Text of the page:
EXAMPLE 16 In a Pyrex Carius tube were placed 10 grams of zinc acetate, 13 ml. of benzaldehyde, 5 grams of benzoic acid, 1.1 ml. of py-rrole, and 20 ml. of pyridine. The tube was flushed with nitrogen, sealed, and heated at 200 C. for 48 hours. The tube was opened and the tetraphenylporphin was isolated by extraction and chromatographic procedures similar to those of Example 15; however, the yield of tetraphenylporphin was only 7%. When pyridine was omitted, but 4.2 grams of benzaldehyde and 14.6 grams of benzoic acid were employed, only a trace of tetraphenylporphin was obtained.
EXAMPLE 17 Four Pyrex Carius tubes were charged with porphyrinforming reactants as individually described below, flushed with nitrogen, sealed and heated at 200 C. for 48 hours in a Carius furnace. The contents of the tubes were then removed, either mechanically or by solution and evapov ration of the solvent.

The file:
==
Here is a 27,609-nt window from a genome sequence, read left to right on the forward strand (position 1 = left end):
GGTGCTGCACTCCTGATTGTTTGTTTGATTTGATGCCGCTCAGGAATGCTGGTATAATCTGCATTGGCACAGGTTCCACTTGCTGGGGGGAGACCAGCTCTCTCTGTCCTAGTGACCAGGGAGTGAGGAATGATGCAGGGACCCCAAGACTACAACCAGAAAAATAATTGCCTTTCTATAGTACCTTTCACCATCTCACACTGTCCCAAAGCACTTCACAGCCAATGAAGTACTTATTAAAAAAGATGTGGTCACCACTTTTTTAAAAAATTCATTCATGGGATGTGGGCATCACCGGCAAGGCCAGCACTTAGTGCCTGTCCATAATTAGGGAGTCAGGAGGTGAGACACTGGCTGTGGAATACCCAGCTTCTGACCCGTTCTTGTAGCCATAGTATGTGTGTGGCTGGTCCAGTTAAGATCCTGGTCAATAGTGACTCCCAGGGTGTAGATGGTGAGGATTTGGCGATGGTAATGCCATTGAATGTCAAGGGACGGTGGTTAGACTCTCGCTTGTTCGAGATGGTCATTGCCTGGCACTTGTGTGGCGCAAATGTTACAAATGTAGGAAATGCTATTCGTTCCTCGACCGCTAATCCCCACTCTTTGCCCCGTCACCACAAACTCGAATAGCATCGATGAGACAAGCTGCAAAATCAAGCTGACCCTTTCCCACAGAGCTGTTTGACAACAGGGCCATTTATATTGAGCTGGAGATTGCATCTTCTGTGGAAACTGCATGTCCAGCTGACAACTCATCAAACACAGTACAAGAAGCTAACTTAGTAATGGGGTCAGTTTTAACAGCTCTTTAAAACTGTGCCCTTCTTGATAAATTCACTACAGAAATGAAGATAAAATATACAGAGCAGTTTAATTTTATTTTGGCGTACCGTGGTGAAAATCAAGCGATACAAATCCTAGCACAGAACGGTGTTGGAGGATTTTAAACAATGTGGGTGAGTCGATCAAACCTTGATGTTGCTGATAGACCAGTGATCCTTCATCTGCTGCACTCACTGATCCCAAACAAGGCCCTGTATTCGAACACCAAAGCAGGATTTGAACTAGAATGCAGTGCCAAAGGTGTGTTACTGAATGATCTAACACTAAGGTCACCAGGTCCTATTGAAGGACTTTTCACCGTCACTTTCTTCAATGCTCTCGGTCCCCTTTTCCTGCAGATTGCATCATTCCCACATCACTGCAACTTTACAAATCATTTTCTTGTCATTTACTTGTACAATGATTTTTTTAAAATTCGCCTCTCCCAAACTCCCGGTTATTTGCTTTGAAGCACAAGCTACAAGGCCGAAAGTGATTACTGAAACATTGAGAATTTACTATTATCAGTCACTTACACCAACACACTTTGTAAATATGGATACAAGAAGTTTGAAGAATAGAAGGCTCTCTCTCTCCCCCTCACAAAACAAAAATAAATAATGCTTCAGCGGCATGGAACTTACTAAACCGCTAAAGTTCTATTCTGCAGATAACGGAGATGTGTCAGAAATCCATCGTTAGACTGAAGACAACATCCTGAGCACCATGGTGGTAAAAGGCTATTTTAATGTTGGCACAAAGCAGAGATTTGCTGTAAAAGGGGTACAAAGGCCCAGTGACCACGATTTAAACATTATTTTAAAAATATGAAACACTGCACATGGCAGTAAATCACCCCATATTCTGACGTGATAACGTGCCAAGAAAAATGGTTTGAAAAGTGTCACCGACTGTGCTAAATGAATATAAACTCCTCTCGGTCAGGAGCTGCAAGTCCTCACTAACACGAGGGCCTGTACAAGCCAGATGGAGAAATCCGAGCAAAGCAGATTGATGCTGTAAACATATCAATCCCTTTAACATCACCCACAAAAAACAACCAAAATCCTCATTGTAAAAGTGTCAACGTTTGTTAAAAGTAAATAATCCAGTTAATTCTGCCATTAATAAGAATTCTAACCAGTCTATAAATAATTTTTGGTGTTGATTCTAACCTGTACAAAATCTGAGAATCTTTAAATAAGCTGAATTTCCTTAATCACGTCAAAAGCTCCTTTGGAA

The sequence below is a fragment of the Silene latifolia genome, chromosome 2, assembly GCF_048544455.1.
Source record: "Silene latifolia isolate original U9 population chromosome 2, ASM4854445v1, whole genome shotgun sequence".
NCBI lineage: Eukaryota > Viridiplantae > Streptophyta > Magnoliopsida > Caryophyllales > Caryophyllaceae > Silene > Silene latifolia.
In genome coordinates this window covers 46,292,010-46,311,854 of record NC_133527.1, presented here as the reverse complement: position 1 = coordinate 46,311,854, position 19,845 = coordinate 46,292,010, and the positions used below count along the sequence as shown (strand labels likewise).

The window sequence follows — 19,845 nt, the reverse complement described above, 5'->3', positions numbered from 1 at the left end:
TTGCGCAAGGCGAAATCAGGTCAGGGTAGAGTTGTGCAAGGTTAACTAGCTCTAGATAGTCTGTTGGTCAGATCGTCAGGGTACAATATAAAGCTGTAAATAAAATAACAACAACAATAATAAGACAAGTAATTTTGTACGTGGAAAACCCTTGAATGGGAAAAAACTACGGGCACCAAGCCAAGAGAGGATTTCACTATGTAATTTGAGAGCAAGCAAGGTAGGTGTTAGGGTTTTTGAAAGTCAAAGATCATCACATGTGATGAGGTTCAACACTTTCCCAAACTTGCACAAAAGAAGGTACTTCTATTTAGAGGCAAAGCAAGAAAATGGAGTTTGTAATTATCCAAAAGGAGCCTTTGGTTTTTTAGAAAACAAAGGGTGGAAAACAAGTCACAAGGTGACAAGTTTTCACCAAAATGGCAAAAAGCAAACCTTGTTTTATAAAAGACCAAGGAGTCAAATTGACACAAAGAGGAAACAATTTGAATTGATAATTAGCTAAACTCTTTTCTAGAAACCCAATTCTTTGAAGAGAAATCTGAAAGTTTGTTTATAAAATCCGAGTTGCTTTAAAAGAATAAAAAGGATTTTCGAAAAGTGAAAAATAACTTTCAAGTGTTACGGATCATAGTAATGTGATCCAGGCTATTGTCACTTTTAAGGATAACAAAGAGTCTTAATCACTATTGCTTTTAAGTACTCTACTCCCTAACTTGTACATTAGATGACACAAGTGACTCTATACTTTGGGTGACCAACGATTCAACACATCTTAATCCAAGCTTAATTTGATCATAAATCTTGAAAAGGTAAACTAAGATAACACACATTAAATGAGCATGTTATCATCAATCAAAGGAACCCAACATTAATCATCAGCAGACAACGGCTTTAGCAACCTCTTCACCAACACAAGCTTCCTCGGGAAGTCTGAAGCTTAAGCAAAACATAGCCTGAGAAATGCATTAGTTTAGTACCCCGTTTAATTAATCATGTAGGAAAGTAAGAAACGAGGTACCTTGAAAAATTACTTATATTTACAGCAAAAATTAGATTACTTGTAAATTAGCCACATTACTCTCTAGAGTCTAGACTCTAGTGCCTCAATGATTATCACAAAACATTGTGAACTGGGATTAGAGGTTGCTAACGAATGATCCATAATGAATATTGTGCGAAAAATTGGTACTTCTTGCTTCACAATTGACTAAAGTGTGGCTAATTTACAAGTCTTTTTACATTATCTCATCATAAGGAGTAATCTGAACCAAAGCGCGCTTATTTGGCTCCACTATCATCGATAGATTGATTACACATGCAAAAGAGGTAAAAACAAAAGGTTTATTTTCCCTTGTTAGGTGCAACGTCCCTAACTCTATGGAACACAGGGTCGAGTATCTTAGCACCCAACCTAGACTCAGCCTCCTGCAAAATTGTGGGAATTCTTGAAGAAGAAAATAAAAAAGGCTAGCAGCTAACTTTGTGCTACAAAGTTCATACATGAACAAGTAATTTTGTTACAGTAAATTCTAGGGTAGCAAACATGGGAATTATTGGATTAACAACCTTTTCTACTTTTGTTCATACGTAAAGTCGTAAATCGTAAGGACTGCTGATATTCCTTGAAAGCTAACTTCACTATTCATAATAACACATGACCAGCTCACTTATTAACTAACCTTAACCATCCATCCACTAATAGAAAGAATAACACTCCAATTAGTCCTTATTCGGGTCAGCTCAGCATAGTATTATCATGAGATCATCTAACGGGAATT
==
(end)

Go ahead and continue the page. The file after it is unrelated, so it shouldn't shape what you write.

Tube A.'Ihe charge to tube A was 34 ml. (0.32 mole) benzaldehyde and 11 ml. (0.16 mole) pyrrole. The charge did not include any solvent, nor did it include any zinc salt as catalyst. After decantation of reaction water, the amount of reaction product was 42 grams compared to the total charge of 45 grams.v A 2.000-gram portion of the reaction product was dissolved in chloroform and chromatographed on a large F-l A1 0 column to give the following eluates: (1) An amber material which darkened somewhat on exposure to light, 0.845 gram (by weight); spectral analysis disclosed prominent tetraphenylporphin bands. (2) A light amber material which was light-sensitive and gave less prominent tetraphenylporphin bands, 0.209 gram. (3) A green-brown material which exhibited no tetraphenylporphin bands, 0.932 gram; this material probably results from the excess benzaldehyde reactant. The three eluates represent a 99.3% recovery of the chromatographed material. Eluates 1 and 2 appear to be a mixture of a,;8,'y,fi-tetraphenylporphin and its lightsensitive isomer, eluate 2 being mostly the light sensitive isomer. As the light-sensitive isomer is photocatalytically active, as indicated hereinbefore, the yield of active material is 90% of the theory. It is thus clearly shown that improved results are obtained in the absence of solvent. It is also shown that zinc salt or similar condensing agent is not required for the reaction, and that a 2:1 molar ratio of aldehyde to pyrrole is very satisfactory.